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Reinvestigating Magdalenian Woman from Cap Blanc (in English)
February 26 @ 11:30 am - 12:30 pm CST
Saturday, February 26, 2022
9:30am PST / 10:30am MST / 11:30am CST / 12:30pm EST
Alliance Française de DuPage
At the Abri de Cap Blanc site near Les Eyzies-de-Tayac-Sireuil in the Dordogne region of France, the skeletal remains of a woman from the Magdalenian era were found and excavated in 1911. Housed at the Field Museum in Chicago, four eminent archeologists, scientists and scholars from around the world will present the story of the re-examination of the skeleton and what has been newly discovered about the Magdalenian Woman.
Since 1927, the anthropological collections at the Field Museum in Chicago have included an almost complete human skeleton from the Cap Blanc site in the Dordogne region of France. From the outset, because of characteristic tools found elsewhere at the same site, the skeleton was attributed to the Magdalenian age. However, there was initial confusion about the sex of the individual concerned. Initially reported to be male, the skeleton was subsequently convincingly identified as female on the basis of a detailed anatomical study published in 1935. Uncertainty has also existed regarding age-at-death. Because of the absence of fully erupted wisdom teeth, a detailed anatomical study inferred that the individual was about 20 years old. Yet the rest of the skeleton — with almost complete fusion of long bone sutures and evidence of wear-and-tear in the vertebral column — indicates an age-at-death of between 25 and 35 years.
In order to clarify matters, a team at the Field Museum in Chicago embarked on a detailed re-examination of the skeleton, notably including digital X-rays, CT-scanning and virtual 3D reconstructions of the skull and pelvis. The information obtained confirmed that the skeleton is female and also revealed anomalous development of the wisdom teeth that may explain prior confusion about the age-at-death.
Using a 3D print of the new reconstruction of the skull — which differed in key features from the original 1935 version — the renowned paleoartist Elisabeth Daynès produced a bust of Magdalenian Woman that is now on public display alongside the skeleton at the Field Museum. In parallel to other work, samples from the skeleton were subjected to radiometric analyses to establish a reliable geological age for the skeleton, although enigmatic results emerged (presumably because of contamination with carbon-containing materials used for initial preservation).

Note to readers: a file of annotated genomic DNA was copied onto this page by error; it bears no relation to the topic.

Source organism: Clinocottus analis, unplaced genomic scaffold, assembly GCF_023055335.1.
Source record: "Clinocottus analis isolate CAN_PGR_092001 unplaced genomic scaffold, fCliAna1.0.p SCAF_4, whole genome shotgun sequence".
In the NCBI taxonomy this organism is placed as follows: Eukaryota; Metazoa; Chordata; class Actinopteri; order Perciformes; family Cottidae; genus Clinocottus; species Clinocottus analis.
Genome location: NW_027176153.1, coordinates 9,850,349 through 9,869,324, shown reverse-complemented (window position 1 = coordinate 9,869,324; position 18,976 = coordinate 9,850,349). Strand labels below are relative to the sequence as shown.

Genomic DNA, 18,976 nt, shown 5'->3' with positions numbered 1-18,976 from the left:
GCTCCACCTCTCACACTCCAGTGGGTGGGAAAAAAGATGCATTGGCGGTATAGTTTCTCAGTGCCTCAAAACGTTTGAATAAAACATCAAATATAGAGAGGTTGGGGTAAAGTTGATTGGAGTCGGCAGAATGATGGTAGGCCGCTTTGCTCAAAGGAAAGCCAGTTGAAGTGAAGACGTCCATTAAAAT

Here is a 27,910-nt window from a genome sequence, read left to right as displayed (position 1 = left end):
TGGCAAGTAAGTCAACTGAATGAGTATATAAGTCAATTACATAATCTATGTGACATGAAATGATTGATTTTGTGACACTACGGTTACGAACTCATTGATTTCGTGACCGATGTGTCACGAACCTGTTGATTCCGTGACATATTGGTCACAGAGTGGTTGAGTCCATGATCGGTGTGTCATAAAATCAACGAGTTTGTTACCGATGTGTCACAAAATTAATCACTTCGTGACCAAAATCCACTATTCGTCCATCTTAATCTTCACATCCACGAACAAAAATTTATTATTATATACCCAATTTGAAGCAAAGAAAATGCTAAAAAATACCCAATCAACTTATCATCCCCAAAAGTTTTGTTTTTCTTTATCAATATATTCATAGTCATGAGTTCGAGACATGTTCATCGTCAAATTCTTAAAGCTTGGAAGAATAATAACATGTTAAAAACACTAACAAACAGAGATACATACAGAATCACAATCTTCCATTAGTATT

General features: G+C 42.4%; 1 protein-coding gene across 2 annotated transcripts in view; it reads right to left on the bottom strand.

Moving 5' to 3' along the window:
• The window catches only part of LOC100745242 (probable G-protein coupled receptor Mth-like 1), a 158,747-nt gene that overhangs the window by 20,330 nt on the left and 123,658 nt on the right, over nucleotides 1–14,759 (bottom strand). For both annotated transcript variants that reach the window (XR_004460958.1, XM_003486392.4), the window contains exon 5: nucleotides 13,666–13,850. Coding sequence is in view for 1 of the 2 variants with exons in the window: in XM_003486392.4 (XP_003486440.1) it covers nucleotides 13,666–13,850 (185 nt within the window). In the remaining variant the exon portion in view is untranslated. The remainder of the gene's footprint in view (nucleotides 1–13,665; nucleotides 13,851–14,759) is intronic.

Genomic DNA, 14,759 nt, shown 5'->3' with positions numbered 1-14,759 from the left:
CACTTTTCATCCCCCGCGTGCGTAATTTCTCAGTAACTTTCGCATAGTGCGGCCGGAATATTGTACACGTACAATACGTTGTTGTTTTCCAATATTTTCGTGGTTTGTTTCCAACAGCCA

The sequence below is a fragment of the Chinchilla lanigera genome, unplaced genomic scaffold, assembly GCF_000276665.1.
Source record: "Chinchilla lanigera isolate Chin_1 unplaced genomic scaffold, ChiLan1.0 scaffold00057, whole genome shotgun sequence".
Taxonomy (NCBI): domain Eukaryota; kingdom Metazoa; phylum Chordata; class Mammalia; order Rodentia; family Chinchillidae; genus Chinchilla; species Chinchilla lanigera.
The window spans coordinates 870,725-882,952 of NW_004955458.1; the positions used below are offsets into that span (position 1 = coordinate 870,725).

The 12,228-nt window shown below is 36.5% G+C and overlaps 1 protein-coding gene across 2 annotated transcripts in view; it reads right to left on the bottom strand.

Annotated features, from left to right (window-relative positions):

AF DuPage is honored to welcome four eminent scholars, scientists and archeologists as presenters for Reinvestigating Magdalenian Woman from Cap Blanc:
Dr. Robert D. Martin is Emeritus Curator of Biological Anthropology at the Field Museum and currently Academic Guest in the Institute of Evolutionary Medicine at the University of Zürich (Switzerland). He originally obtained his B.A. and Ph.D. in zoology at Oxford University (UK), but devoted his subsequent career to biological anthropology, with a focus on primate evolution and human origins. He has special interests in reconstructing the evolution history of the brain and reproduction. Before he moved to the Field Museum, he held long-term appointments as professor of biological anthropology at University College London and professor/director of the Anthropological Institute at the University of Zürich.
Dr. William J. Pestle is Associate Professor and Chair of the Department of Anthropology at the University of Miami. He is a bioarchaeologist who specializes in the study of the ancient peoples of Latin America and the Caribbean, and he has active research projects in Puerto Rico and northern Chile. His academic background includes a B.A. from the University of Michigan, a M.Sc. from the University of Bradford (UK), and a Ph.D. from the University of Illinois at Chicago. His research efforts have been supported by the National Science Foundation and National Endowment for the Humanities, among others.
JP Brown is the Regenstein Conservator at the Field Museum, working on the treatment, environmental monitoring, and 3D scanning of the museum’s collections. JP’s expertise in scanning museum collection items using computed tomography and generating 3D image reconstructions will serve to highlight and underscore key themes in this presentation.
Dr. Stacy Drake, Collections Manager of Biological Anthropology at the Field Museum in Chicago, is a bioarchaeologist and osteologist whose work focuses on the care and study of human remains from historic and archaeological contexts. At the Field Museum, Stacy combines her experiences in archaeology, human osteology, ethics, and repatriation and NAGPRA law to document and care for the human remains housed in the museum’s collections while facilitating research and repatriation projects.
For more information on Abri de Cap Blanc, https://leseyziesdetayac.info/abri-de-cap-blanc/.
This event is free and is open to all AF members. Please click here to register.